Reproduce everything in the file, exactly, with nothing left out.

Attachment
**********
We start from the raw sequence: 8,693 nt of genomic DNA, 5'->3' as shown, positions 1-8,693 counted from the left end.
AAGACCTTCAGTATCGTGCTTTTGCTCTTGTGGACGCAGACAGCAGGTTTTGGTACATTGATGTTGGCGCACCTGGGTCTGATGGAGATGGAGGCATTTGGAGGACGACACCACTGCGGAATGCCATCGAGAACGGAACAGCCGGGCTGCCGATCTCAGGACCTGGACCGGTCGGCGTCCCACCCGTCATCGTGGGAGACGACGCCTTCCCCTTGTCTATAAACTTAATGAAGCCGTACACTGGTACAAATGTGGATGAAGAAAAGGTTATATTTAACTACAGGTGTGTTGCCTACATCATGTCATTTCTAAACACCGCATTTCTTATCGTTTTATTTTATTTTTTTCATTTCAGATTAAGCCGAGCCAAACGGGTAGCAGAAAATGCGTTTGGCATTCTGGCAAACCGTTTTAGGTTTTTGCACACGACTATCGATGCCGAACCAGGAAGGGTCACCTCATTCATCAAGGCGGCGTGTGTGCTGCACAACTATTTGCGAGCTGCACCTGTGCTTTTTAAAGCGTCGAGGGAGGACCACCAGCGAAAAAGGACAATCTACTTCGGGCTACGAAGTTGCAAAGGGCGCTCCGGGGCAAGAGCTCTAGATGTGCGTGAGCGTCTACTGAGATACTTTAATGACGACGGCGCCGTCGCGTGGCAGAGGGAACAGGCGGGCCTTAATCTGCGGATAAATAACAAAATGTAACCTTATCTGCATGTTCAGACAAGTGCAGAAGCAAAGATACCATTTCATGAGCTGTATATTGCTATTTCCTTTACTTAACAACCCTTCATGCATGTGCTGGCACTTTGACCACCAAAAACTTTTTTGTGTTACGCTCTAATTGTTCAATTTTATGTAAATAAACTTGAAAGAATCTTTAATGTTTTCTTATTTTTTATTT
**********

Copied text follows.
We start from the raw sequence: 8,693 nt of genomic DNA, 5'->3' as shown, positions 1-8,693 counted from the left end.
AAGACCTTCAGTATCGTGCTTTTGCTCTTGTGGACGCAGACAGCAGGTTTTGGTACATTGATGTTGGCGCACCTGGGTCTGATGGAGATGGAGGCATTTGGAGGACGACACCACTGCGGAATGCCATCGAGAACGGAACAGCCGGGCTGCCGATCTCAGGACCTGGACCGGTCGGCGTCCCACCCGTCATCGTGGGAGACGACGCCTTCCCCTTGTCTATAAACTTAATGAAGCCGTACACTGGTACAAATGTGGATGAAGAAAAGGTTATATTTAACTACAGGTGTGTTGCCTACATCATGTCATTTCTAAACACCGCATTTCTTATCGTTTTATTTTATTTTTTTCATTTCAGATTAAGCCGAGCCAAACGGGTAGCAGAAAATGCGTTTGGCATTCTGGCAAACCGTTTTAGGTTTTTGCACACGACTATCGATGCCGAACCAGGAAGGGTCACCTCATTCATCAAGGCGGCGTGTGTGCTGCACAACTATTTGCGAGCTGCACCTGTGCTTTTTAAAGCGTCGAGGGAGGACCACCAGCGAAAAAGGACAATCTACTTCGGGCTACGAAGTTGCAAAGGGCGCTCCGGGGCAAGAGCTCTAGATGTGCGTGAGCGTCTACTGAGATACTTTAATGACGACGGCGCCGTCGCGTGGCAGAGGGAACAGGCGGGCCTTAATCTGCGGATAAATAACAAAATGTAACCTTATCTGCATGTTCAGACAAGTGCAGAAGCAAAGATACCATTTCATGAGCTGTATATTGCTATTTCCTTTACTTAACAACCCTTCATGCATGTGCTGGCACTTTGACCACCAAAAACTTTTTTGTGTTACGCTCTAATTGTTCAATTTTATGTAAATAAACTTGAAAGAATCTTTAATGTTTTCTTATTTTTTATTT